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Is veganism as good for you as they say?

It’s the wellness industry’s cash cow, and athletes’ latest choice, but scientists caution there’s still much we don’t know about the diet

By David Cox  /  The Observer

A chef looks at her vegan creations in August 2017. Despite the boom in veganism, even the most optimistic scientists caution that there is still much we do not understand about the diet, in particular its long-term consequences and whether it does hold significant advantages over an omnivorous or vegetarian diet.

Photo: AFP

Katharina Wirnitzer was in the midst of training for the Bike Transalp race, one of the world’s toughest endurance events, when she began investigating whether a vegan diet was suitable for athletes.

The year was 2003 and veganism was a long way from the current boom, which has established it as one of the most in-vogue dietary trends. But Wirnitzer, a sports scientist at the University of Innsbruck, had become intrigued by the resurgence of ancient theories linking plant-based diets with improved athletic performance.

“The first athletes on strict plant-based diets were gladiators,” she says. “Roman scripts report that all fighters adhered to gladiatoriam saginam, which was based on plant foods, including large amounts of legumes, pulses and grains, and contained little or no animal protein.”

Now, almost two millennia later, Wirnitzer is one of a handful of researchers trying to get to the bottom of whether veganism could enhance an athlete’s chances of sporting success. Over the past decade, she has led the NURMI study, the broadest initiative so far investigating the effects of a vegan diet in high-performance, ultra-endurance sports.

NURMI is particularly timely because veganism’s association with various health benefits — from weight loss to decreased risk of inflammatory disease — has seen the diet soar in popularity in recent years, both amongst the general public and elite sportsmen. The most recent survey by the Vegan Society estimates that there are around 600,000 vegans in the UK — a fourfold increase over the past five years — while high-profile athletes from Lewis Hamilton to Jermain Defoe have begun experimenting with veganism.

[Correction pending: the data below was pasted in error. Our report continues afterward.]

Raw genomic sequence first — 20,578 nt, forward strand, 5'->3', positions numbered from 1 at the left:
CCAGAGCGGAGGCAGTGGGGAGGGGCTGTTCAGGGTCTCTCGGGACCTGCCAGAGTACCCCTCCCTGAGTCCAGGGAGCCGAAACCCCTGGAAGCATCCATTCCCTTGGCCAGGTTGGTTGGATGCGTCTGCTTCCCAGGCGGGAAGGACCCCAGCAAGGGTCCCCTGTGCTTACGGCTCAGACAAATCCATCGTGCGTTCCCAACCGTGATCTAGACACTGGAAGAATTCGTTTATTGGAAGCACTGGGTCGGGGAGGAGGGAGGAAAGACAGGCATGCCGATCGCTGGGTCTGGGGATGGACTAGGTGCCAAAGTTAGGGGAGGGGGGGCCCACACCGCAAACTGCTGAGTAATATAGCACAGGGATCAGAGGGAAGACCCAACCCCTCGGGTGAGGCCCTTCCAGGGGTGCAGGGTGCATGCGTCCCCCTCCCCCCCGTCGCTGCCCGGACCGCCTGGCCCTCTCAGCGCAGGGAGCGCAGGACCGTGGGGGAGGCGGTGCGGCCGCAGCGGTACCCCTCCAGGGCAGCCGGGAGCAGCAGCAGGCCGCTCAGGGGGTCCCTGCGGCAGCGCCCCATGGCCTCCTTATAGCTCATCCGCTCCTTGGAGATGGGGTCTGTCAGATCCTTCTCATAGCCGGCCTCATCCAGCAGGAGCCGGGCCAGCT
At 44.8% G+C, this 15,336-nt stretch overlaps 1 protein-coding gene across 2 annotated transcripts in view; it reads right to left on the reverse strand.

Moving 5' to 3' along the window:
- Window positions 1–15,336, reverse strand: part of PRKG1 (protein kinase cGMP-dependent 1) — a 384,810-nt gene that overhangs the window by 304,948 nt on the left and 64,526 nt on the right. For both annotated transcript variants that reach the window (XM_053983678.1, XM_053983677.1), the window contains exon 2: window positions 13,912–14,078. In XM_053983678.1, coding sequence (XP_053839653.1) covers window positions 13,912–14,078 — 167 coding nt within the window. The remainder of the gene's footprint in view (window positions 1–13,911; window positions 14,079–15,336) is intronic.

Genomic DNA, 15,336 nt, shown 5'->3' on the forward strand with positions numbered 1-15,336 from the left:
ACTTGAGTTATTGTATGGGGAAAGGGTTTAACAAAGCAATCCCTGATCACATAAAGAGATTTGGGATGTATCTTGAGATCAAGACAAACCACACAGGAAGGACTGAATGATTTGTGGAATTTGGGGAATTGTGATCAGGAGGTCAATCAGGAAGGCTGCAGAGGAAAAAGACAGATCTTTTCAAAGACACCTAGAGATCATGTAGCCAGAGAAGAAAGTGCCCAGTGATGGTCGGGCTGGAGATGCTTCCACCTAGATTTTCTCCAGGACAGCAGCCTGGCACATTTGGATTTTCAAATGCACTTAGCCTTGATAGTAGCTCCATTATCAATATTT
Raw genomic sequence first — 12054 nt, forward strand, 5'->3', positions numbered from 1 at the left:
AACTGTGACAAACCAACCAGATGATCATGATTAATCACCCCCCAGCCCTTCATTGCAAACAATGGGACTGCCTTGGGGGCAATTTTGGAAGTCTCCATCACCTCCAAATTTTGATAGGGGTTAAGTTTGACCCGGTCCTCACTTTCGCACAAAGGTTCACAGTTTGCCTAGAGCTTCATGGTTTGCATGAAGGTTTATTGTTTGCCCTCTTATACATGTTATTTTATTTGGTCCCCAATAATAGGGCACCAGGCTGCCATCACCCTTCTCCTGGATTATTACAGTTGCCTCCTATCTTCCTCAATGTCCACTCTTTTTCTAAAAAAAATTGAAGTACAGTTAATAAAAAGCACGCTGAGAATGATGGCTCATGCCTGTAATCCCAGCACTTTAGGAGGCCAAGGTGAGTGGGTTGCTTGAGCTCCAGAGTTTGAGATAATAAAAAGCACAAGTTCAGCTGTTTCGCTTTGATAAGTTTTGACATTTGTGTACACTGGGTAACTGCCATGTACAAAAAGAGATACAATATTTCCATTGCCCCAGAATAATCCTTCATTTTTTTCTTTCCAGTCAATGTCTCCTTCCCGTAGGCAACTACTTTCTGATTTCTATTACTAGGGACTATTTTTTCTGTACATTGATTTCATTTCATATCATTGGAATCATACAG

However, despite the boom in veganism, even the most optimistic scientists caution that there is still much we do not understand about the diet. In particular, little is known about the long-term consequences of veganism and whether it does hold significant advantages over an omnivorous or vegetarian diet.

Portrayals of the diet can be partisan: the recent blockbuster Netflix documentary The Game Changers has since been tainted by revelations that the executive producers are cofounders of a vegan food company and that much of the evidence presented in the film is selective, low-quality and anecdotal. Moreover, as with so many dietary interventions, the search for the truth about veganism is often clouded by the potential financial gains — with predictions that the global vegan food market will be worth US$24.3 billion by 2026.

This is perhaps unsurprising. Whether it be the trendy city bars offering vegan wine, or the array of new products launching in supermarkets and health food stores, veganism is the wellness industry’s new cash cow. Market-research experts have already predicted that the value of the global vegan food market will reach US$24.3billion by 2026 . Vegan cheese alone is expected to develop into an industry worth nearly US$4 billion within the next five years.

So what do we really know about veganism and what it can do for our health?

REDUCING CARDIOVASCULAR DISEASE

At Sheffield Hallam University, David Rogerson has spent the past decade studying the effects of dietary interventions on physical health. He says that one reason veganism could be good for you is because it can protect against cardiovascular diseases, by reducing obesity and lowering cholesterol. These chronic illnesses cost the UK around nine billion pounds a year; veganism may be the solution.

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